Electric vehicles charging at Coca-Cola's Atlanta headquarters.
As electric vehicle adoption continues to grow, carmakers and government agencies are increasing their support of public EV charging infrastructure. While much of the attention is focused on public charging—especially fast charging along highway corridors—the importance of workplace charging is also on the rise. Considering that employees often park their car for long periods, workplace charging can be one of the most useful and cost-effective ways to encourage electric car adoption.
In January 2013, the US Department of Energy announced 13 major US employers and eight stakeholder groups had joined the new “Workplace Charging Challenge” to help expand access to workplace charging stations for American workers across the country. By January 2017, more than 400 employers had joined as partners, resulting in 750 workplaces with over 7,500 charging stations accessible to nearly one million employees.
Logically, car companies like General Motors took an early lead. GM now has more than 500 workplace charging stations across the country, including 357 in Michigan, 53 in New York, and 24 in California. In the eight or so year since beginning to install charging stations, General Motors learned that low-cost Level 1 charging was just as important as Level 2 240-volt charging.
Level 2 charging can add 20 to 25 miles of range in an hour—compared to Level 1’s so-called trickle-charge that adds about four miles in an hour. But GM discovered that installing Level 2 represented on average about $10,000 in cost per charge spot, while Level 1 cost only about $1,000 on average.
The faster charge was enjoyed by EV drivers, but many of them found it inconvenient to unplug and move their electric car or plug-in hybrid in the middle of the day. When the charging spots are occupied by fully charged cars, the infrastructure was not being fully utilized. Meanwhile, plugging a car in for an eight-hour workday in a less expensive Level 1 location could add 30 or more miles of range—which is helpful for many local commuters.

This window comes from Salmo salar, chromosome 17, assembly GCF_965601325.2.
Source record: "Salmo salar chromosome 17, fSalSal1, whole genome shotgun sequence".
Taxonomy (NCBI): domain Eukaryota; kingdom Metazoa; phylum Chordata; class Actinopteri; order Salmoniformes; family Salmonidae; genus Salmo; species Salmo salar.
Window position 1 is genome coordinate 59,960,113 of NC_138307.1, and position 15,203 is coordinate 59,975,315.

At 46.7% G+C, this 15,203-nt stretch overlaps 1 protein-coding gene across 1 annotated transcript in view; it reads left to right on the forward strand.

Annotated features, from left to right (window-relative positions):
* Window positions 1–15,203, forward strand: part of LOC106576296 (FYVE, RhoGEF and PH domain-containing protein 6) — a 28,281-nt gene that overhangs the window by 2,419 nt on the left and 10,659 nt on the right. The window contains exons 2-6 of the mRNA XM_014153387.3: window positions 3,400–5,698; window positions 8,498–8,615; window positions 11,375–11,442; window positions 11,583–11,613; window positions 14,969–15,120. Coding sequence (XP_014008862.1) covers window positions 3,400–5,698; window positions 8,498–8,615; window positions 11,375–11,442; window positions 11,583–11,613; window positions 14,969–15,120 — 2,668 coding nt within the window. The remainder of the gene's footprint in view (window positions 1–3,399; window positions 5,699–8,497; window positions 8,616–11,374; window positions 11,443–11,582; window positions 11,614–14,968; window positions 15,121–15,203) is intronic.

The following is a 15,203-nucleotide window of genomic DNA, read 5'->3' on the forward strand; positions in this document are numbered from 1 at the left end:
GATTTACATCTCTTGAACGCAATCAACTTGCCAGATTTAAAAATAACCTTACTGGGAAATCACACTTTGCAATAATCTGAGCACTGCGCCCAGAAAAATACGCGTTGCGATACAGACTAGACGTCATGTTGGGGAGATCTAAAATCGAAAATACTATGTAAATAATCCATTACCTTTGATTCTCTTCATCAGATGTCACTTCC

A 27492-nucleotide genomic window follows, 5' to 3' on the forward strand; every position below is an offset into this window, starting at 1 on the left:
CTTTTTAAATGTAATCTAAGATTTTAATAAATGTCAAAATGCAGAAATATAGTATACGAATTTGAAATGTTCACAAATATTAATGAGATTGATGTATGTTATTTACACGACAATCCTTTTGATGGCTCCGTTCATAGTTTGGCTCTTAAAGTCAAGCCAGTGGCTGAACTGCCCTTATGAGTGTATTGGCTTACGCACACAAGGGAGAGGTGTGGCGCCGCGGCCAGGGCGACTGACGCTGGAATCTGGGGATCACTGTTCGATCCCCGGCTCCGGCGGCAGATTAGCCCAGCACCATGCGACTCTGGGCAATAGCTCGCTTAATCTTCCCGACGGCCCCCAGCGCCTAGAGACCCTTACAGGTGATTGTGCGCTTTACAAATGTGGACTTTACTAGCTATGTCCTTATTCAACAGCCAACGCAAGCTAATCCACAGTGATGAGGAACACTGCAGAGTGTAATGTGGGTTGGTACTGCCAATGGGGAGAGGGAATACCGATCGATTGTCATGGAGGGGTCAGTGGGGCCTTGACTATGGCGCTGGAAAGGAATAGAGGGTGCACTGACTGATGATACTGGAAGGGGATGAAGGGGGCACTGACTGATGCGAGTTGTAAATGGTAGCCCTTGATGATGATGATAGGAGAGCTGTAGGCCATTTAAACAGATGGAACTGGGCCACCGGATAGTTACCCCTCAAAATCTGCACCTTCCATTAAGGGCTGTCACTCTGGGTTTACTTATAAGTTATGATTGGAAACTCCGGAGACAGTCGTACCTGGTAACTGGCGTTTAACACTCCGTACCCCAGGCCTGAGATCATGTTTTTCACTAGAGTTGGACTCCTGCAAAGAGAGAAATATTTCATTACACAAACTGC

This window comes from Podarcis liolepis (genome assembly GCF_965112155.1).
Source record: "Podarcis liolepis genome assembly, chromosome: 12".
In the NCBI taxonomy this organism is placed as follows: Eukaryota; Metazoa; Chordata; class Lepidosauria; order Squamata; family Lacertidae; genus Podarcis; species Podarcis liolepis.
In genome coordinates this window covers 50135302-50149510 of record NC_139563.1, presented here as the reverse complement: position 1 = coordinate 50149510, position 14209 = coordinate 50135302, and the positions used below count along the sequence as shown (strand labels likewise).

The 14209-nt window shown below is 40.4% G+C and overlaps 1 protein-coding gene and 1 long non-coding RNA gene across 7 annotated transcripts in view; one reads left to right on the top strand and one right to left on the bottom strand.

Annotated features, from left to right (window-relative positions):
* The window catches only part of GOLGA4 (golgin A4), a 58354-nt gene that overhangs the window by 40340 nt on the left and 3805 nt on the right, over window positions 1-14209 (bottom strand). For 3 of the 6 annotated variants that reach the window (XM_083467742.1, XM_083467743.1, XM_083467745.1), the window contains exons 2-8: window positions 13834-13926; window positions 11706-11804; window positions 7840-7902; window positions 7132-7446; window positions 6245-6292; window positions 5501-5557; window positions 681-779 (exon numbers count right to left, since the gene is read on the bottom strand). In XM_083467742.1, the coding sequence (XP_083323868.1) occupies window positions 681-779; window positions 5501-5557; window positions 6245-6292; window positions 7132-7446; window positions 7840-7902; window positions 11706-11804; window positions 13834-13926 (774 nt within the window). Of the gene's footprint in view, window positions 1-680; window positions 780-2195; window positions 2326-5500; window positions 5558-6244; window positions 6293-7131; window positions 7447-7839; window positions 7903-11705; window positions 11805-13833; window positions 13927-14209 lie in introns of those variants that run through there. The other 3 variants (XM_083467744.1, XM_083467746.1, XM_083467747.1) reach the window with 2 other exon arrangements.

Coca-Cola, which has about 100 charging stations at its Atlanta Headquarters, installed a smart mix of charging levels—about 80 percent of which are Level 1. The company has the single largest EV charging site in Georgia.
The company’s goals were to allow EV commuters to add only about half their battery capacity during the day. Perhaps more importantly, Coca-Cola required employees to allow their co-workers to unplug cars that were fully charged or otherwise did not need the charge. EV-driving employees at Coca-Cola can communicate with one another via an internal chat service. The company also experimented with shifts and alternative-day scheduling, so that an employee is only allowed to use the charging spot on specified days or hours.
Coca-Cola found that it’s better to be slightly behind demand—adding EV chargers as you need them rather than installing stations that are seldom used. Networked charging stations with payment systems were often not warranted.
These lessons will be key to employers just beginning to add workplace charging. To support these efforts in New York City, CALSTART, an organization dedicated to supporting clean transportation, in April announced “Charge to Work.” The program will include a three-year marketing and outreach campaign to engage more than 100 businesses to encourage employees to adopt EVs.
Also in April, The San Diego-based Center for Sustainable Energy announced that it will help California manage a $200 million program to dramatically increase the number of electric vehicle charging stations. “This really changes the landscape of electric vehicle charging in California,” said Colin Santulli, director of clean transportation for the Center for Sustainable Energy. He also noted that while most EV owners charge their vehicles primarily at home, the need for workplace charging is critical.